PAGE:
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Rhode Island Judge Streamlines Massive Foreclosure Mediation Docket

By Aditi Mukherji, JD on December 19, 2013 | Last updated on March 21, 2019

U.S. District Judge John J. McConnell Jr. issued an order to streamline the handling of his massive foreclosure mediation docket involving hundreds of cases. The order came after the First Circuit Court of Appeals ordered specific limits on the amount of court time and money that can be spent on handling the mediation process.

Each case will get one bite at the mediation apple -- and many oranges parties won't even get that.

Trimming the Docket Fat

The foreclosure mediation program, which began in 2012, was designed to help people stay in their homes by delaying foreclosures and evictions until lenders and borrowers could negotiate loan modifications or other resolutions.

Docket madness ensued after McConnell "reluctantly" lifted a stay -- that the First Circuit deemed a de facto (and improper) injunction -- preventing foreclosures and evictions from proceeding in the 825 pending foreclosure cases rocking the state.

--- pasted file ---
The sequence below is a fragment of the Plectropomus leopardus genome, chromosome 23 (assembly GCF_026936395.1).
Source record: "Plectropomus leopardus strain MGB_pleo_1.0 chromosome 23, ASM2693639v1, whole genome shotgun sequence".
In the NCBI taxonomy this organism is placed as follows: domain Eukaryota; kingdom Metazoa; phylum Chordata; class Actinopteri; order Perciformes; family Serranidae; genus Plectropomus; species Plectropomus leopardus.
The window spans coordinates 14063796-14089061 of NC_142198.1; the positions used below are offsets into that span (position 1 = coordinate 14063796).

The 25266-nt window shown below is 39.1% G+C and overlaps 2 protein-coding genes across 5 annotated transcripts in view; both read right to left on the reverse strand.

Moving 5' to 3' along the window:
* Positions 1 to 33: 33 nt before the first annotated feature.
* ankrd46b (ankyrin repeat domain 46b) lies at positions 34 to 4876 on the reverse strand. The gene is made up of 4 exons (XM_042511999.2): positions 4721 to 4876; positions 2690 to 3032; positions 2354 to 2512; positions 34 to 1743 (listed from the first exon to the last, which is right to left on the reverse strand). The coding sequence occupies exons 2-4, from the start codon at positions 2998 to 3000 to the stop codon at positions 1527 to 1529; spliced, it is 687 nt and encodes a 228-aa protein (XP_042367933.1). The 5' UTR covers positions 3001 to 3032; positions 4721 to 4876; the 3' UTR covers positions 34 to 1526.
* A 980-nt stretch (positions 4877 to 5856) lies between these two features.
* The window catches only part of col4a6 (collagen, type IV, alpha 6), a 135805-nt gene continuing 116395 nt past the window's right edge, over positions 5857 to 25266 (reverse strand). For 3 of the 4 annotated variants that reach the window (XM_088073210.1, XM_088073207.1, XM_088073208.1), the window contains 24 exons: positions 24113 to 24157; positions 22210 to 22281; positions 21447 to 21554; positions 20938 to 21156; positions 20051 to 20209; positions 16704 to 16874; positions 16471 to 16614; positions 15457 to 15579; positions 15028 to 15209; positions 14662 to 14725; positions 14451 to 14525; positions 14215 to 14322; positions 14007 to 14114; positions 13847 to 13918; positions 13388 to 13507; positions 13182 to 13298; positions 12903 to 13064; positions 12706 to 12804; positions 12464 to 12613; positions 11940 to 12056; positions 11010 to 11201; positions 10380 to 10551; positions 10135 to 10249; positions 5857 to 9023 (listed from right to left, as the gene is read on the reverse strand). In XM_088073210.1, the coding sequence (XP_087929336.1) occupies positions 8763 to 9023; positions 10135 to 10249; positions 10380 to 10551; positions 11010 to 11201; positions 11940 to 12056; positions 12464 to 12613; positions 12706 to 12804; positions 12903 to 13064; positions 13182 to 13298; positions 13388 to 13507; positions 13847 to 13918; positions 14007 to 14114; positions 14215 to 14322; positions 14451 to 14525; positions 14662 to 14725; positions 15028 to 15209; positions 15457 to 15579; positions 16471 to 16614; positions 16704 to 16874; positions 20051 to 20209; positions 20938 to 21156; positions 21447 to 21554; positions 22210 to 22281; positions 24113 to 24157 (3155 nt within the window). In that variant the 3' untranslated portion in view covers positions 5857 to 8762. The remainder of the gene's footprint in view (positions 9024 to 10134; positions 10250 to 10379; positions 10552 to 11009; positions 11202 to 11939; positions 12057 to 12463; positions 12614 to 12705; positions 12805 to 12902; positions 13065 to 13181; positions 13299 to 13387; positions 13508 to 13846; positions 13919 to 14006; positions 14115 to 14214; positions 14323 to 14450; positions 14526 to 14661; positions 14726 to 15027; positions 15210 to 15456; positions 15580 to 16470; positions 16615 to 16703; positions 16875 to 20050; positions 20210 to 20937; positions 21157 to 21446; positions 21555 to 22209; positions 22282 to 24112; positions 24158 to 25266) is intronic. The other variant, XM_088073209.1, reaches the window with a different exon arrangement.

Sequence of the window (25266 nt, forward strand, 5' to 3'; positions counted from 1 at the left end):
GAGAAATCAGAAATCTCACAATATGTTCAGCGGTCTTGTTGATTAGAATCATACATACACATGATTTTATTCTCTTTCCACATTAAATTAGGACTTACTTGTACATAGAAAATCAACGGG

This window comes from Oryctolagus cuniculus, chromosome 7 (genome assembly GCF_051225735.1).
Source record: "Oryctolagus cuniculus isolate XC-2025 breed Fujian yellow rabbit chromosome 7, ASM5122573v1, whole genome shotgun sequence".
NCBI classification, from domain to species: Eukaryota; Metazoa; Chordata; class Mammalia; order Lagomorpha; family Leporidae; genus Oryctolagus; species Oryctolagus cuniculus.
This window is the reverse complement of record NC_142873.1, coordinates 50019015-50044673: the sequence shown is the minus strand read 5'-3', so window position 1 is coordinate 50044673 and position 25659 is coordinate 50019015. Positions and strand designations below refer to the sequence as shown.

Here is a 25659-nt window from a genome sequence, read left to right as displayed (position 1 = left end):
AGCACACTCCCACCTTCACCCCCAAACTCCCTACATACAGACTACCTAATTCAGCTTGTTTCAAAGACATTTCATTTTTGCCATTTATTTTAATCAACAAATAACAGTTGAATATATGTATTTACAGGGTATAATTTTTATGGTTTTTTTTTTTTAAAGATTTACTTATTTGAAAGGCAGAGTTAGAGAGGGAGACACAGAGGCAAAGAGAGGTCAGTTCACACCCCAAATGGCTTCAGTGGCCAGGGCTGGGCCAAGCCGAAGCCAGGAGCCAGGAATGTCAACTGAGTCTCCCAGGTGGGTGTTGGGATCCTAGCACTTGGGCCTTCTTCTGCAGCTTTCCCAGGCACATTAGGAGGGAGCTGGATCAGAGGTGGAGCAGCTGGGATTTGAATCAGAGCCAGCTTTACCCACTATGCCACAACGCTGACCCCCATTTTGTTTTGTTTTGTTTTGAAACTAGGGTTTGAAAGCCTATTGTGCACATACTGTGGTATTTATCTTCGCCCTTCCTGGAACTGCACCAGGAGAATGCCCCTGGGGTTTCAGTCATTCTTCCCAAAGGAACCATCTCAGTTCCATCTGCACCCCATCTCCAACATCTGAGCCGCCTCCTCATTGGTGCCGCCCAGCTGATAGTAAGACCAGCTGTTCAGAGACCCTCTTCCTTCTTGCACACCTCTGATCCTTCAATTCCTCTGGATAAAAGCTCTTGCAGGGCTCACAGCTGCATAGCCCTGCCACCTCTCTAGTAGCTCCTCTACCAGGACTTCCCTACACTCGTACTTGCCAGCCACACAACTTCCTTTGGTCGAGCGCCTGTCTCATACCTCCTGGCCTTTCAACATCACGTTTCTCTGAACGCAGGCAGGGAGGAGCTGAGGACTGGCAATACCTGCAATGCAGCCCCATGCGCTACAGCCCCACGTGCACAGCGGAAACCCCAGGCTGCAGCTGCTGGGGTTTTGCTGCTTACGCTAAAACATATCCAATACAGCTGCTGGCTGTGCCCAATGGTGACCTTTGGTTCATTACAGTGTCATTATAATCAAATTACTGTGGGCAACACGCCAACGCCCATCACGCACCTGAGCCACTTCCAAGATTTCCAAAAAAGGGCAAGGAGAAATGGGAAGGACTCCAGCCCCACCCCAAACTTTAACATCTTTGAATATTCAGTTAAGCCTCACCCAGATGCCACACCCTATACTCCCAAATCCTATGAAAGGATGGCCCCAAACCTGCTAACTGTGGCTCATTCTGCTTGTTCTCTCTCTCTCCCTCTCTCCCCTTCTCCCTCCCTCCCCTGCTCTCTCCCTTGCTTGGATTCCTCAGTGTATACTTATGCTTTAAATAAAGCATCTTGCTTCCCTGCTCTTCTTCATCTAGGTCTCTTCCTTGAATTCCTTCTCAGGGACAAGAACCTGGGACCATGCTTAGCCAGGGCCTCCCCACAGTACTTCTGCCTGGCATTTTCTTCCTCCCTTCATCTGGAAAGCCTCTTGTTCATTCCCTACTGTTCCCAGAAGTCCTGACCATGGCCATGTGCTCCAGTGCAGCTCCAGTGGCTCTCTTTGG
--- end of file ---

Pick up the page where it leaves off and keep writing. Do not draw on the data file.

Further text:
McConnell's new order is meant to speed things up.

"One-Bite Mediation"

Under McConnell's revamped lean, mean mediation machine, all cases involving commercial properties and non-owner-occupied residential properties will be removed from the mediation docket, reports the Providence Journal.

McConnell is also giving the boot to multiple mediations. In McConnell's words, "Each case will get one bite at the mediation apple. There will be no referral to Berry Mitchell after the case has been through the Special Master program."

In keeping with the "one bite" spirit, McConnell's order allows any party to seek removal from the Special Master's docket -- handled by Special Master Merrill W. Sherman -- when the party believes a case has already been properly mediated through another forum, such as Rhode Island Housing.

New Mediation Time Limits

Per the First Circuit's order, McConnell also set specific time limits for the mediations.

According to the Journal, "No new cases will be allowed on Sherman's docket for more than 180 days, and current cases also have 180 days from the date of the new order to remain on the docket, unless both parties consent to a longer mediation period."

This recent move is likely weighing heavily on McConnell's heart of gold.

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